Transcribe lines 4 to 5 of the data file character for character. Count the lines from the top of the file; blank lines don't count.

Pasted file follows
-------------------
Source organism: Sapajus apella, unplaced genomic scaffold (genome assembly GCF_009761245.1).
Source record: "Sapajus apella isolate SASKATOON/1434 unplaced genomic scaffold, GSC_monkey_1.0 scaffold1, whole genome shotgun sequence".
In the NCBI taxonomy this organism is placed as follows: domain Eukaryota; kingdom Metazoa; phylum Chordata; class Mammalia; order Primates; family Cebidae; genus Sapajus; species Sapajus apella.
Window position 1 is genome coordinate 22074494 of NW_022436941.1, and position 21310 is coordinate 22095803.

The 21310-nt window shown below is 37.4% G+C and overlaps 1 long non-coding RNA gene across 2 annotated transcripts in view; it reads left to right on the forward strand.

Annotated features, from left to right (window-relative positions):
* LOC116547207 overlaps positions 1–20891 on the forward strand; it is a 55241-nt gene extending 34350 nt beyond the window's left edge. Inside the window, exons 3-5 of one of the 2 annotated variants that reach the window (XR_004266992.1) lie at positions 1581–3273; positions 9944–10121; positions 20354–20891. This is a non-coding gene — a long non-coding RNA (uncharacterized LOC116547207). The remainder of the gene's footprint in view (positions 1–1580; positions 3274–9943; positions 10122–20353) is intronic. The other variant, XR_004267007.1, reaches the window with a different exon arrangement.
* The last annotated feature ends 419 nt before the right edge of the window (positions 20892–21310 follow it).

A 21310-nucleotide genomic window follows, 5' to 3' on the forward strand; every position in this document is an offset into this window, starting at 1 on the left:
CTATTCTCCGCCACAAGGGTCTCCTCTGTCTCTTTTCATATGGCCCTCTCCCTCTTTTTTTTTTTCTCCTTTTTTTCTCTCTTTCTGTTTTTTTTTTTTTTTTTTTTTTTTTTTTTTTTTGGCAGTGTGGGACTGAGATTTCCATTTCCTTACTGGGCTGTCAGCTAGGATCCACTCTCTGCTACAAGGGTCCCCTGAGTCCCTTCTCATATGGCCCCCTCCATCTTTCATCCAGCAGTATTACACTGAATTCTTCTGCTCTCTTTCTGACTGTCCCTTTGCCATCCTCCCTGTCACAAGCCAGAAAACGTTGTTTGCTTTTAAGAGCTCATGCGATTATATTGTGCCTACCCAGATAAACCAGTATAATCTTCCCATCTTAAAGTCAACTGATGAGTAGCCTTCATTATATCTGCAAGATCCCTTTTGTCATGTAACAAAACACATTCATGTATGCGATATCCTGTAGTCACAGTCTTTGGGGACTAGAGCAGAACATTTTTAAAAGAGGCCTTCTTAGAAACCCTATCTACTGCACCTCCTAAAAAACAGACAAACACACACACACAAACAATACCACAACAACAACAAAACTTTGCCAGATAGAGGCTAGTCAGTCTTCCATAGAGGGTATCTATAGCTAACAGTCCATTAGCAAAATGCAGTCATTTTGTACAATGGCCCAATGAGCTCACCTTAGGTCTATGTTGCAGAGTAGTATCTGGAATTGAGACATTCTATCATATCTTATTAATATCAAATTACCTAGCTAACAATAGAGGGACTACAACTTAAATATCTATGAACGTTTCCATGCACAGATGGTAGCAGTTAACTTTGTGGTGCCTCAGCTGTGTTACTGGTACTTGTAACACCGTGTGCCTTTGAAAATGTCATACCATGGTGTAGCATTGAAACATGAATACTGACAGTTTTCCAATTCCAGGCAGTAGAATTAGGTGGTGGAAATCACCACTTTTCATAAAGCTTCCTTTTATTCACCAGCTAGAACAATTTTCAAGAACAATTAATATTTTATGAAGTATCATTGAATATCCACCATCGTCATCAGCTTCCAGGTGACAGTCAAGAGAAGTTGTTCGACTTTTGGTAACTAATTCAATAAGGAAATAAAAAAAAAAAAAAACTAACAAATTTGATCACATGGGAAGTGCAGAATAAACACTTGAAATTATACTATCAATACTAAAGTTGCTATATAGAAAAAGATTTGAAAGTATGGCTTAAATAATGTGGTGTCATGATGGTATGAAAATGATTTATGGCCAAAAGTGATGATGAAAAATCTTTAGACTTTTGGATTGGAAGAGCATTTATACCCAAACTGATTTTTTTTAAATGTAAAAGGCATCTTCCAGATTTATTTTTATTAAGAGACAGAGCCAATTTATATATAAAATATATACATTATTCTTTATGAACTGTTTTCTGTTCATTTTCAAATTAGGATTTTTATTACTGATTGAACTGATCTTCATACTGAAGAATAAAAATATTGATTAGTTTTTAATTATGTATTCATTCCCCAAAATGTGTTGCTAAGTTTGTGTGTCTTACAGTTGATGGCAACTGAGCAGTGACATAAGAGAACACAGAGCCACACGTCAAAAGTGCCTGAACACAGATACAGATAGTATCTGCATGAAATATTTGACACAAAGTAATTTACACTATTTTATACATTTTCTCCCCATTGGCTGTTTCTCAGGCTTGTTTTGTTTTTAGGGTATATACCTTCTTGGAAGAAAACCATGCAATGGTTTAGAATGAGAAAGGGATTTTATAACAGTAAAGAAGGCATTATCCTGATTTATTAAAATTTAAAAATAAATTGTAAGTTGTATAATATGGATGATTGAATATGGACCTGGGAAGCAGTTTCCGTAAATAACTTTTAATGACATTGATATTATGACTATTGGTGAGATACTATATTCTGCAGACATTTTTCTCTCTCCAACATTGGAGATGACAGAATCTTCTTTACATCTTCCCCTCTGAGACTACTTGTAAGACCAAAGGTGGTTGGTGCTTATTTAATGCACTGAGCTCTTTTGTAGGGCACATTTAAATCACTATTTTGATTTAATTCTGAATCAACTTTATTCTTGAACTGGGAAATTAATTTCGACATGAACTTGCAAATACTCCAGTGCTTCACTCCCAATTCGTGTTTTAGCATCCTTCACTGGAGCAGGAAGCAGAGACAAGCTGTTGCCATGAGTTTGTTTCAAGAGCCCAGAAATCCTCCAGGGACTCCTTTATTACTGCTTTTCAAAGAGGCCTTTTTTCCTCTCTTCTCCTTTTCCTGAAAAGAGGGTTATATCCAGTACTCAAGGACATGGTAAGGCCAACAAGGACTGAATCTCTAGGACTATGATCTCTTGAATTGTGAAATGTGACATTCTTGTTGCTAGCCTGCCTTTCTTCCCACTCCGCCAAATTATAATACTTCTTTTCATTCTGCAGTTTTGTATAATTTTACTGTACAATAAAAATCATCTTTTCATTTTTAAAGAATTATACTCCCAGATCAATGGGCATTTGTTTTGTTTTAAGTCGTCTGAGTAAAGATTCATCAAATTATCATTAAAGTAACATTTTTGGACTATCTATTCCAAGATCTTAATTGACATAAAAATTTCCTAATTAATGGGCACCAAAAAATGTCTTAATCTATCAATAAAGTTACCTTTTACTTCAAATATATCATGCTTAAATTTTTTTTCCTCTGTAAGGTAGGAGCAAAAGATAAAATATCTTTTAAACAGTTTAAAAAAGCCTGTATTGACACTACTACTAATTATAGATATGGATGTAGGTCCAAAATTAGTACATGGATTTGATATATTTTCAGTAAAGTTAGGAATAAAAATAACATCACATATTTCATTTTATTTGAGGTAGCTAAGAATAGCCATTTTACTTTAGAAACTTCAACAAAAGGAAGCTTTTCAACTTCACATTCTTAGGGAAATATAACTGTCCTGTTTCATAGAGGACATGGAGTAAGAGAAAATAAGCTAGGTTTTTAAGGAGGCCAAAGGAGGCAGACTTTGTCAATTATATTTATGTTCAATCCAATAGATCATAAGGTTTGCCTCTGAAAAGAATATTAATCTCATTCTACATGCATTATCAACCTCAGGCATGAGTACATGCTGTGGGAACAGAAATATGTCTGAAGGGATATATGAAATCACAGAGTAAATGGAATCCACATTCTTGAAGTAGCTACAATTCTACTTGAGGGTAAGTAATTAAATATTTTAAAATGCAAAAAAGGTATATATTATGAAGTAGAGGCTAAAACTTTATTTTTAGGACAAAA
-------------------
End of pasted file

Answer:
Window position 1 is genome coordinate 22074494 of NW_022436941.1, and position 21310 is coordinate 22095803.

The 21310-nt window shown below is 37.4% G+C and overlaps 1 long non-coding RNA gene across 2 annotated transcripts in view; it reads left to right on the forward strand.